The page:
Date of Award

Fall 12-31-2018

Document Type

Thesis

Degree Name

Master of Arts (MA)

Department/Program

Forensic Psychology

Language

English

First Advisor

Philip Yanos

Second Reader

Diana Falkenbach

Third Advisor

Kevin Nadal

Abstract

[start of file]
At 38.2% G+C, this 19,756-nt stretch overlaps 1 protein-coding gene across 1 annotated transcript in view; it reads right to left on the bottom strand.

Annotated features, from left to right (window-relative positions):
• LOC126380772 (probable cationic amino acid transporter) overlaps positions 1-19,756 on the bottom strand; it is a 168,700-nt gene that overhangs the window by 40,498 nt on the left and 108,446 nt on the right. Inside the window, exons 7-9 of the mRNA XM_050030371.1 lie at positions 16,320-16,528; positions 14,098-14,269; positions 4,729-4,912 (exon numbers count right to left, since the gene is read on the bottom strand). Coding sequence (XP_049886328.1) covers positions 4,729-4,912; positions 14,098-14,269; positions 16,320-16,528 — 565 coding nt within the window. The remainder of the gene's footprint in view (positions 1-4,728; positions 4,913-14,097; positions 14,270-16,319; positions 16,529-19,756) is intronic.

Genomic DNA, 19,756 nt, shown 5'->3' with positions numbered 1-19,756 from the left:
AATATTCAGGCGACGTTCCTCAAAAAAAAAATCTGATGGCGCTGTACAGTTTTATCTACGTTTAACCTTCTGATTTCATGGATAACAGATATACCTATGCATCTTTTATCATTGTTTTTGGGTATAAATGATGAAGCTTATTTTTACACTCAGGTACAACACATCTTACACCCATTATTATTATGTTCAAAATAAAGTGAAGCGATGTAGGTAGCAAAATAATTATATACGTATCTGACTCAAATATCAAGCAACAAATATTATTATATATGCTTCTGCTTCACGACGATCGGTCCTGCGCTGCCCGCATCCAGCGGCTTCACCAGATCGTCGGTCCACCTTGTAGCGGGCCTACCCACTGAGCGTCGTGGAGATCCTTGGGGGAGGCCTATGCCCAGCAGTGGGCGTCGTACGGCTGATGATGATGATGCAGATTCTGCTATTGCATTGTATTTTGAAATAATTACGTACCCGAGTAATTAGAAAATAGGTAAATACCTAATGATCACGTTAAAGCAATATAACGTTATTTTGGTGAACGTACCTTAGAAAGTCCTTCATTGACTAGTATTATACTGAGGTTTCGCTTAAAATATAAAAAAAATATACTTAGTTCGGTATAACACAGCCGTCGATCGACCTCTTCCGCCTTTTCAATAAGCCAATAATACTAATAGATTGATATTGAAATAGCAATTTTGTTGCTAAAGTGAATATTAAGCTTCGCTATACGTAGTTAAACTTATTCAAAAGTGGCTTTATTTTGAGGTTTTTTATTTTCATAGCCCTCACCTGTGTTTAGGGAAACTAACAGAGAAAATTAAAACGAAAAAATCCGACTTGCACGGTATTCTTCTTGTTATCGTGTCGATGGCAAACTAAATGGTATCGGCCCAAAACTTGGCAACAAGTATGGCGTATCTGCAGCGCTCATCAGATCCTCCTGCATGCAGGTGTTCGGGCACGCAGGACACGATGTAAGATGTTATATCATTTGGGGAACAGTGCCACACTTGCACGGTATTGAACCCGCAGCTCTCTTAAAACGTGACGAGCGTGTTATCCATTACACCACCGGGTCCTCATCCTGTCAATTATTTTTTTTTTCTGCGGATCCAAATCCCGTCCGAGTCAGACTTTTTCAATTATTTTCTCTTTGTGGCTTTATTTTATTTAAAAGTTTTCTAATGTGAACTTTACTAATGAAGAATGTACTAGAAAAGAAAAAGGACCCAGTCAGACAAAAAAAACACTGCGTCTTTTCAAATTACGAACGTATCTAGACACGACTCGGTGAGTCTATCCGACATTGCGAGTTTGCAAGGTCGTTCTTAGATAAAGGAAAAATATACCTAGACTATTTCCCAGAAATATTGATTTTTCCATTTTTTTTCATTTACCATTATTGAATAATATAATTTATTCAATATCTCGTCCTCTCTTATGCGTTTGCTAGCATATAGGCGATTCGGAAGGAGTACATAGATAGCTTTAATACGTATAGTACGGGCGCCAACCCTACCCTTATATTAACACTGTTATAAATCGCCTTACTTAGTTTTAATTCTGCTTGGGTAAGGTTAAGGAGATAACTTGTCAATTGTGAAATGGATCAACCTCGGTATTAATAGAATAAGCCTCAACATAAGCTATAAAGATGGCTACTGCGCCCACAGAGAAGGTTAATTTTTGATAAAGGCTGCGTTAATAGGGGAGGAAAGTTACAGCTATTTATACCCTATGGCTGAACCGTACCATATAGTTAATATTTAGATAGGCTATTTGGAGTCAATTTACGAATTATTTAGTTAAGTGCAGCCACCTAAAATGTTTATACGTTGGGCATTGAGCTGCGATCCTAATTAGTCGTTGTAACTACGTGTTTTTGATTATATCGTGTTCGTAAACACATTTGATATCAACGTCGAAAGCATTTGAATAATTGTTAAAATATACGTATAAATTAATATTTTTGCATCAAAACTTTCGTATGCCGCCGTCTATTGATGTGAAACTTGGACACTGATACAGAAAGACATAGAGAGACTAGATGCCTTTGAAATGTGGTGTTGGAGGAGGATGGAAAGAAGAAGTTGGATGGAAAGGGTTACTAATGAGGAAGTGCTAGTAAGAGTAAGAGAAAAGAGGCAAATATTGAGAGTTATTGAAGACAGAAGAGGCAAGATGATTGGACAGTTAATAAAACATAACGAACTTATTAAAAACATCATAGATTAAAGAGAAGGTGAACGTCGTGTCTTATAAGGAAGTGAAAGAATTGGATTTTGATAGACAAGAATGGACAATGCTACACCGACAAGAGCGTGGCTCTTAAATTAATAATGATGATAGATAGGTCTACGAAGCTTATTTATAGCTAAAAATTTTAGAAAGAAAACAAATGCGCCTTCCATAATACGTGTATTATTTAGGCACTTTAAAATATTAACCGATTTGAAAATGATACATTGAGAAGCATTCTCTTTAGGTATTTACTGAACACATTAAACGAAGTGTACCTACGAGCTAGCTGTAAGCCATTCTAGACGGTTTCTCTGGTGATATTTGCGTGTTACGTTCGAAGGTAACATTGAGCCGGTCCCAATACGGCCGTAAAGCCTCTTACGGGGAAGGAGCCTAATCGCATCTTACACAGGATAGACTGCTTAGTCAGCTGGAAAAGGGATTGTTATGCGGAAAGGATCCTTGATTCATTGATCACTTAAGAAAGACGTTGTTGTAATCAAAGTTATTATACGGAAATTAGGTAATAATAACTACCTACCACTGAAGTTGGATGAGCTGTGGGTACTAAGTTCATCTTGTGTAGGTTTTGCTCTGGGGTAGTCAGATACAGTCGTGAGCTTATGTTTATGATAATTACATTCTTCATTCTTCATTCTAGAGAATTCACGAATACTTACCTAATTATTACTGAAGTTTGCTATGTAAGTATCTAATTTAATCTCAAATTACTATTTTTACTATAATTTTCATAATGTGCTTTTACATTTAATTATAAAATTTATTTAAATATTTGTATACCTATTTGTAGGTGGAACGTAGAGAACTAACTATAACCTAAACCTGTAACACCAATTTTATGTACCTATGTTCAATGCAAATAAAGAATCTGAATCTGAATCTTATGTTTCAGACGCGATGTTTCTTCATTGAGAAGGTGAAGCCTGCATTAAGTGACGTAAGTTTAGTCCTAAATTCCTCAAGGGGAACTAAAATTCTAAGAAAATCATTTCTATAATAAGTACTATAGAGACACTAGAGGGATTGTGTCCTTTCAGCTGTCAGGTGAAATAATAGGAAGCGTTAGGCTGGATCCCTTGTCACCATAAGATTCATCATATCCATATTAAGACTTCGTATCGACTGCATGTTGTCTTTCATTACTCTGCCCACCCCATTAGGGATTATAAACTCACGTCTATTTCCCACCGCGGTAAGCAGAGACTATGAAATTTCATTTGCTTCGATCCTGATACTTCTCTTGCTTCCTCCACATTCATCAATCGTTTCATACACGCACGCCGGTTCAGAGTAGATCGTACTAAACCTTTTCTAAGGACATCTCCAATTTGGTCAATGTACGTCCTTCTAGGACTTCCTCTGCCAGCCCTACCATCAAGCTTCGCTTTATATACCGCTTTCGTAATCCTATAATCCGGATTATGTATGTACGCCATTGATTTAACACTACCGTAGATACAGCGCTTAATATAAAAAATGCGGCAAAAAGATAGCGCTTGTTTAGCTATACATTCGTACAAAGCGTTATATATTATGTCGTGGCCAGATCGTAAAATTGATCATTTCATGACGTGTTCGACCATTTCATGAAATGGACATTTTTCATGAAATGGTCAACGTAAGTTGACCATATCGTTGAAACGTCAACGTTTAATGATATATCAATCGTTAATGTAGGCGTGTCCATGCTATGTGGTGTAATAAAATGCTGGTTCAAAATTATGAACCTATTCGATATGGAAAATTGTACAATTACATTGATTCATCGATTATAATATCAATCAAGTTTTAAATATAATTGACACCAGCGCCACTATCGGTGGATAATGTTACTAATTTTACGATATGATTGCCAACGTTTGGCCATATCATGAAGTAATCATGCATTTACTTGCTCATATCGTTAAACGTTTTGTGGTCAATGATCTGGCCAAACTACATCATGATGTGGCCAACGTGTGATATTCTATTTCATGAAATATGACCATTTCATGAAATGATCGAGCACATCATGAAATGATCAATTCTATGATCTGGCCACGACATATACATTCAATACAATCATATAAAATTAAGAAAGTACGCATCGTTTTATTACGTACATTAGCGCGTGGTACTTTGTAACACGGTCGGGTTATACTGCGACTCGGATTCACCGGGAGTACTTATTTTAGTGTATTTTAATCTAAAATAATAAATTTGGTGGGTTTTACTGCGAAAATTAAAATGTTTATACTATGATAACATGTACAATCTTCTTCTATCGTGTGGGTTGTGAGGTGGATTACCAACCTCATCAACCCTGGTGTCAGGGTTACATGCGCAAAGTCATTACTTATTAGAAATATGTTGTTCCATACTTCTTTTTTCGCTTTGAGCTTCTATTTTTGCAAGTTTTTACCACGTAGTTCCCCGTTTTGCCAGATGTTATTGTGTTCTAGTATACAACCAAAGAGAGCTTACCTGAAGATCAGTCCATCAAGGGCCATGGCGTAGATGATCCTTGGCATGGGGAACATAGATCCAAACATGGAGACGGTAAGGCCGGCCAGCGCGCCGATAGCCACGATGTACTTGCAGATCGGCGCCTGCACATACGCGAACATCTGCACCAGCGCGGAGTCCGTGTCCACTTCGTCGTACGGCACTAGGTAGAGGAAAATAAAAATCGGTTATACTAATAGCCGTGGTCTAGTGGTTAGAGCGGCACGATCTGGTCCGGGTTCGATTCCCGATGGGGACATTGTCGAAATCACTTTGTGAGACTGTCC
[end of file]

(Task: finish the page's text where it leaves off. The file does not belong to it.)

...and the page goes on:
The purpose of the current study is to understand the factors that impact how persons experiencing subclinical psychological symptoms or an undiagnosed but clinically significant psychological problem perceive individuals who been diagnosed with mental illness. Previous literature has investigated the experiences of discrimination among those with mental health problems, but not their attitudes and behavior towards individuals among their in-group. It was hypothesized that individuals with an emerging mental health problem will have higher rates of implicit bias and perpetrate more microaggressions towards those with a mental illness in order to remove themselves from a group that is associated with a great deal of public stigma. Researchers also investigated self-awareness of a mental health problem arising and experiences of racial discrimination as mediators of the relationship. Results indicated that individuals with an emerging mental illness perceived public stigma to be greater than those individuals with no emerging mental illness, but did not have more self-stigma, implicit bias, or perpetrate more microaggressions. Self-awareness moderated the relationship between an emerging mental illness and the perception of public stigma. Individuals with an emerging mental illness reported experiencing more racial microaggressions and discrimination than those individuals without an emerging mental illness.

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